In terms of trying to make it better in F1 for the future, you’re very involved with the GPDA. Are you satisfied with where F1 is going for 2021? Do you feel you’re getting enough information about that?

RG: No, we don’t have much information about 2021. I read in the press that it was 18-inch tyres, and I truly hope that Bridgestone or Michelin come back. To me, one of the big problems with Formula 1 right now is tyres, for overtaking, or even being able to follow another car closely to make the excitement. It’s just not possible. A bit of a shame. I’ve read again on the internet this morning that the engine rules may not be changed. I don’t know. I would like to see more teams being able to fight for podiums and sometimes wins, like 2012 where we had seven winners in seven grands prix, that was amazing. It’s just great for the sport, great for the show, and great for people to watch it.

And to see more of the midfield teams such as Haas, for example, step up and be able to fight on a more level playing field.

RG: It would be nice, like Lotus were doing in 2012 and 2013. I can’t predict it, and I don’t want to be involved in the political game and so on. The only thing we can say as the GPDA and as drivers is what do we need to get better racing? Here’s what we need and here’s what we think. That’s the furthest we will go.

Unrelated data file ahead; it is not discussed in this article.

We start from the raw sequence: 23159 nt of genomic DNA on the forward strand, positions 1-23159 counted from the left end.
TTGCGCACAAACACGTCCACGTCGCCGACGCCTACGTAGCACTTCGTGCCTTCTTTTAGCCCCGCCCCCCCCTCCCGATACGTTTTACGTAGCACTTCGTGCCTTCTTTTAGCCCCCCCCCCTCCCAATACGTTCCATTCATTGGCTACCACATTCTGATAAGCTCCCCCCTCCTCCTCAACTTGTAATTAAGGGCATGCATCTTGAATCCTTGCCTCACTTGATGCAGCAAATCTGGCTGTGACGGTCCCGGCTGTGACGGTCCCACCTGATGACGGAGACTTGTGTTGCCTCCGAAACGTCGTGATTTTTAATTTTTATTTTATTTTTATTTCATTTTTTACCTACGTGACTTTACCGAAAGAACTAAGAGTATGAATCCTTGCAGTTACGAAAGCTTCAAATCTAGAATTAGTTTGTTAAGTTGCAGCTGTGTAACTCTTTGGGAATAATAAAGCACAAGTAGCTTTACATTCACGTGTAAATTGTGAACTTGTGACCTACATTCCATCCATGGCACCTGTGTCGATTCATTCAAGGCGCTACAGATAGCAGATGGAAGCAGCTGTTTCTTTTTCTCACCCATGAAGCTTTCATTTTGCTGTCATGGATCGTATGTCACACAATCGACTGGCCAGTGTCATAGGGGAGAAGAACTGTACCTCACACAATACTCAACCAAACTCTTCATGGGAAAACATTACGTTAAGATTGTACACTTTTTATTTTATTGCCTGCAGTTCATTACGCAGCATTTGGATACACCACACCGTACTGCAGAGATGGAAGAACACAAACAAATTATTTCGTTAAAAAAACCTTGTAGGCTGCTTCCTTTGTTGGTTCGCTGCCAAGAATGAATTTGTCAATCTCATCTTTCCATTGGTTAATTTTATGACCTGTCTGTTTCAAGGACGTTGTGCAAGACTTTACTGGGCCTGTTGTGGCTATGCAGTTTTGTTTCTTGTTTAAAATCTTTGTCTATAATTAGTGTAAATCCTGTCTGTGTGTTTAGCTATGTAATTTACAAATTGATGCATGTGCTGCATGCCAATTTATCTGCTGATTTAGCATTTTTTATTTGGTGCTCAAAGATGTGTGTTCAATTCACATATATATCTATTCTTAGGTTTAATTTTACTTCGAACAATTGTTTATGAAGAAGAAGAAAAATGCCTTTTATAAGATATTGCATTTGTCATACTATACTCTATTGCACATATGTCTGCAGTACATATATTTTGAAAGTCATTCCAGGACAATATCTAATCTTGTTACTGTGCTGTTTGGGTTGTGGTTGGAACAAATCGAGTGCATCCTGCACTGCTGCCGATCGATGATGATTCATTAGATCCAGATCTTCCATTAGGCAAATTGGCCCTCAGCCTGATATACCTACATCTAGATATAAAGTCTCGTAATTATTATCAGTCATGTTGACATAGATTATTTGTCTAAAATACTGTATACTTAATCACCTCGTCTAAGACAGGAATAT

So would you like to see longer lasting tyres that you can push lap after lap?

RG: Just getting good tyres.

Would you like to see refuelling come back?

RG: Yes, yes. I haven’t spoken about it with GPDA or whatever, but personally, I would like to see it coming back. Then the strategy is a bit more open. At the moment it’s a bit dictated, you know how you’re going to react. When you run out of fuel, you run out of fuel.

Do you think drivers need more to a voice when it comes to talking to the sport’s bosses and being heard about their views?

RG: I think with the new owners, we’ve got much more of a relationship and much more of a possibility to talk to them.

Singapore #2 Winners & those who quite didnt make the cut